There is a large socio-economic impact of internet shutdowns. During the citizenship (amendment) act, there is widespread protest across India and mostly in northern India, 24 districts of Uttar Pradesh have seen internet curfew. In UP and NCR, there is a very large consumer base for online service providers. From online food and grocery suppliers to cab services, every online service was paused throughout this internet lockdown period. The business of Uber Eats, Swiggy, Zomato, as well as of their associate restaurants was badly affected. Ola, Grofer, and other lesser-known online services also witnessed a decline. There must be an impact on the lives of people availing of these services besides the loss of business.
In a democracy, every individual has an unquestionable right to discuss everyday events including the burning topics of the day. The passing of a blanket order restricting access to internet services to a free citizen likens him to that of a criminal. Besides, the frequent suspension of internet services in India goes against the Digital India ambition of Prime Minister Narendra Modi.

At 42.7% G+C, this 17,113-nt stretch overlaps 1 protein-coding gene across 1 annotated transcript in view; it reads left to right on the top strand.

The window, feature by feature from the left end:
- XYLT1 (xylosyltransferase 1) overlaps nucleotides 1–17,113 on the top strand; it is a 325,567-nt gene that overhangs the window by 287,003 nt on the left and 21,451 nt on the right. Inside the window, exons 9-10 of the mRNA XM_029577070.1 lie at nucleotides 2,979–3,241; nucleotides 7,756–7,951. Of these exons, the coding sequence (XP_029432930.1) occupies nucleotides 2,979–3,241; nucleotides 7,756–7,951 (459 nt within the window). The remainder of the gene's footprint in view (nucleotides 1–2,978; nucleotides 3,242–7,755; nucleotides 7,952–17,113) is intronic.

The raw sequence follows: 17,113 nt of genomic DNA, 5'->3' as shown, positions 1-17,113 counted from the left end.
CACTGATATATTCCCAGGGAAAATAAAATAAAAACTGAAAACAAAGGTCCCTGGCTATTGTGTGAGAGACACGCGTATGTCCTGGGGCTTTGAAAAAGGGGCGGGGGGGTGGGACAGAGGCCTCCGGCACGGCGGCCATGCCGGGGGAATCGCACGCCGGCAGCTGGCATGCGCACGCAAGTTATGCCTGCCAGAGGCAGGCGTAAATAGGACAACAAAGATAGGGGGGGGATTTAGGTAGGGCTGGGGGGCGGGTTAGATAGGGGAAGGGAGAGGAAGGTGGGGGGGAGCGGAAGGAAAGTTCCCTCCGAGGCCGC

The internet is not only used to voice opinions against the democratic government but also facilitates fairer elections by the medium of electronic voting. A key feature of democracy i.e. active participation of citizens is possible today through the internet. Most of the internet shutdowns are deliberated to suppress public voice under the mask of public peace. The bottom line is that the courts or any other body must regulate internet shutdowns and it should be done comprehensively. There must be a close nexus linking the lockdown and the object sought. The period of lockdown should not be uncertain but must be specified. Internet shutdown should be the last option and all other options to maintain peace must be exhausted first.
[i] Anuradha Bhasin v Union of India, 2019 SCC Online SC 1725
[ii] Faheema Shirin R.K vs State of Kerala & others (2019), WP(C).No.19716 OF 2019(L)
[iii] Modern Dental College & Research Centre v. State of M.P., (2016) 7 SCC 353
KIIT School of Law